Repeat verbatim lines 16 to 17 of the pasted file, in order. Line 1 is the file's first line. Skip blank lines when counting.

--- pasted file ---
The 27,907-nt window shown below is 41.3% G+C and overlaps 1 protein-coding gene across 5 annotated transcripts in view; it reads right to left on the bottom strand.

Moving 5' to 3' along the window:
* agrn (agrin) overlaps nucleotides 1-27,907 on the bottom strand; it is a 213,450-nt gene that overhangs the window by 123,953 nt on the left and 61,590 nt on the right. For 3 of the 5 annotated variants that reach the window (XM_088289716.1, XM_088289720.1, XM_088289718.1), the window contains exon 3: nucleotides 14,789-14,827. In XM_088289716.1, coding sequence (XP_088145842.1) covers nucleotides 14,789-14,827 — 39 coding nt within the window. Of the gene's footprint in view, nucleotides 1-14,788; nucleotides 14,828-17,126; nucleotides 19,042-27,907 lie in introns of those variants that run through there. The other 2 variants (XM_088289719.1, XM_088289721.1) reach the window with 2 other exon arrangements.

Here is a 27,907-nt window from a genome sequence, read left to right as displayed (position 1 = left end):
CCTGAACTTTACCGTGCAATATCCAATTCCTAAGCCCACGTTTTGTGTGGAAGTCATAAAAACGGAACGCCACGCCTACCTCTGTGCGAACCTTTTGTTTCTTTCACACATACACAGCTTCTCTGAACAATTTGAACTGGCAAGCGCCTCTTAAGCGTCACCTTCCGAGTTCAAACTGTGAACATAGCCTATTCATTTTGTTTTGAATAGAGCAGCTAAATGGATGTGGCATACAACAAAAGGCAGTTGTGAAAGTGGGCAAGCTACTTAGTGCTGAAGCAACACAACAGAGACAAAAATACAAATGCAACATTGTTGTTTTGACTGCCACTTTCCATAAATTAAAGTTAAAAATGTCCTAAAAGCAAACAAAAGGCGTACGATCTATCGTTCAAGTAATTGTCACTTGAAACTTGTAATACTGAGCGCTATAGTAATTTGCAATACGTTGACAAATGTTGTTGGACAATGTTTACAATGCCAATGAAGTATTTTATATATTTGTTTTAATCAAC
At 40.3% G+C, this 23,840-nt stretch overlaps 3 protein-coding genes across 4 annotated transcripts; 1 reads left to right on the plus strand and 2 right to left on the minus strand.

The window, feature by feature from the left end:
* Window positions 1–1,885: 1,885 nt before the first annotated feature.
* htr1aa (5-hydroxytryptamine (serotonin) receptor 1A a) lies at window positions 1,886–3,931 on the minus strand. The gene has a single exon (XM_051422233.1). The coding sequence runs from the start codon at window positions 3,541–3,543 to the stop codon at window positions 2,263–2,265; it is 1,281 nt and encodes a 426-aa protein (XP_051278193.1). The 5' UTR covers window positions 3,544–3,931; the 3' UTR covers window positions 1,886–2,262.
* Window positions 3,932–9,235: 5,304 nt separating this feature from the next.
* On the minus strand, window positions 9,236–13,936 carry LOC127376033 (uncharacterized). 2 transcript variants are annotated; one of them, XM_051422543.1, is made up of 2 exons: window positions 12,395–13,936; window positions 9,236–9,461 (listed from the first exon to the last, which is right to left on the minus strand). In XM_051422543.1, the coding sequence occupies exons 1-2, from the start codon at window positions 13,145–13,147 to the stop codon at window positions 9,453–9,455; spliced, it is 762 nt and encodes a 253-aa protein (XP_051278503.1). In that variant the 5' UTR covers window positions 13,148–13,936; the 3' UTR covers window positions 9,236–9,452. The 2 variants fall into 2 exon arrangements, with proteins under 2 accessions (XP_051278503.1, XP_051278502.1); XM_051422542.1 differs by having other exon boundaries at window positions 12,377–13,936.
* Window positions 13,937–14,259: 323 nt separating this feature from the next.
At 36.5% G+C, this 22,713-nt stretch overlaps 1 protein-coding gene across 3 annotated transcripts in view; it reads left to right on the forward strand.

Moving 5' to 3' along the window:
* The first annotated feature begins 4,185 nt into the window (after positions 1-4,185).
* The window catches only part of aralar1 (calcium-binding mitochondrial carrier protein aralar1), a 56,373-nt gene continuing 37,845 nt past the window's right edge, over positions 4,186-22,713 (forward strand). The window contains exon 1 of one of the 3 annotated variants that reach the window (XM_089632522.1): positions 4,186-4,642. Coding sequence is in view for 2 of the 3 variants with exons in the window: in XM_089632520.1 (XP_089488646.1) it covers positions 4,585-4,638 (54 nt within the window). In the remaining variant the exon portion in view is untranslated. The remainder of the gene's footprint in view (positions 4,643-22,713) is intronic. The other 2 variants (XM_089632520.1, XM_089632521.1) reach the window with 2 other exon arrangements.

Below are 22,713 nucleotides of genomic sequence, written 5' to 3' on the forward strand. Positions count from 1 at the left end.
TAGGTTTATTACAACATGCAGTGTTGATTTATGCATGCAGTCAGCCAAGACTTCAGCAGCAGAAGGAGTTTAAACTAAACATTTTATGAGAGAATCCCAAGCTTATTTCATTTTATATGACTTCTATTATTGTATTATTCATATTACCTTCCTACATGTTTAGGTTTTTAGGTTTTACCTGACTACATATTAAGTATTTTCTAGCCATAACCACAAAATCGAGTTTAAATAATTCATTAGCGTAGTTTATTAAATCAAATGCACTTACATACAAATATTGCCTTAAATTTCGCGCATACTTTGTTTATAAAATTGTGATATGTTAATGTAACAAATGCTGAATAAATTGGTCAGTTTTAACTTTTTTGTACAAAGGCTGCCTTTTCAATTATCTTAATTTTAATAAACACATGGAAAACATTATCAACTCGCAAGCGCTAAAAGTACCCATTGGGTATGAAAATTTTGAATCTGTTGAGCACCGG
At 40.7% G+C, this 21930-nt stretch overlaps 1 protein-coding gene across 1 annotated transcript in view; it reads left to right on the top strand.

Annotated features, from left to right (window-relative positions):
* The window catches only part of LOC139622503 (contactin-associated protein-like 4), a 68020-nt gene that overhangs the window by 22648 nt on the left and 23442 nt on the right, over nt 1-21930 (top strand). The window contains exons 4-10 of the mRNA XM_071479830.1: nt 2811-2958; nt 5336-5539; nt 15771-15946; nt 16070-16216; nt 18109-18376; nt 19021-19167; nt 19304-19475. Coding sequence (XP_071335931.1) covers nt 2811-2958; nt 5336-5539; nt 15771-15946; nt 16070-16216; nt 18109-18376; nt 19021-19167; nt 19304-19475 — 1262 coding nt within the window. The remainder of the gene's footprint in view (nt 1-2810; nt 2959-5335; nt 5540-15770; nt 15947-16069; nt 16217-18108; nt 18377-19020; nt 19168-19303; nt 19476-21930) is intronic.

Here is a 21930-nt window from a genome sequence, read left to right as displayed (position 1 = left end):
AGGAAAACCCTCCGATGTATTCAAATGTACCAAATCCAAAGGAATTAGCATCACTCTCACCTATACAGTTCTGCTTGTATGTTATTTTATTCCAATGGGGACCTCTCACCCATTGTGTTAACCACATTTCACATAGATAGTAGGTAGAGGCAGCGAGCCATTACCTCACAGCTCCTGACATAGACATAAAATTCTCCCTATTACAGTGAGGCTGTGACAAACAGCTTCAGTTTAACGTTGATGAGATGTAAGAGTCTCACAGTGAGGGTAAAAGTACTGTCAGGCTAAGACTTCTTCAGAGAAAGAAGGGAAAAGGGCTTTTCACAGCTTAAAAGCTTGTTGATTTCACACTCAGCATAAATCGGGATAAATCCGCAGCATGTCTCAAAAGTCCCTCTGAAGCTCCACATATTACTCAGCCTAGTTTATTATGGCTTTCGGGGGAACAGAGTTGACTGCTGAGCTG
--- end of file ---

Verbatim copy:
* The window catches only part of aralar1 (calcium-binding mitochondrial carrier protein aralar1), a 56,373-nt gene continuing 37,845 nt past the window's right edge, over positions 4,186-22,713 (forward strand). The window contains exon 1 of one of the 3 annotated variants that reach the window (XM_089632522.1): positions 4,186-4,642. Coding sequence is in view for 2 of the 3 variants with exons in the window: in XM_089632520.1 (XP_089488646.1) it covers positions 4,585-4,638 (54 nt within the window). In the remaining variant the exon portion in view is untranslated. The remainder of the gene's footprint in view (positions 4,643-22,713) is intronic. The other 2 variants (XM_089632520.1, XM_089632521.1) reach the window with 2 other exon arrangements.

Below are 22,713 nucleotides of genomic sequence, written 5' to 3' on the forward strand. Positions count from 1 at the left end.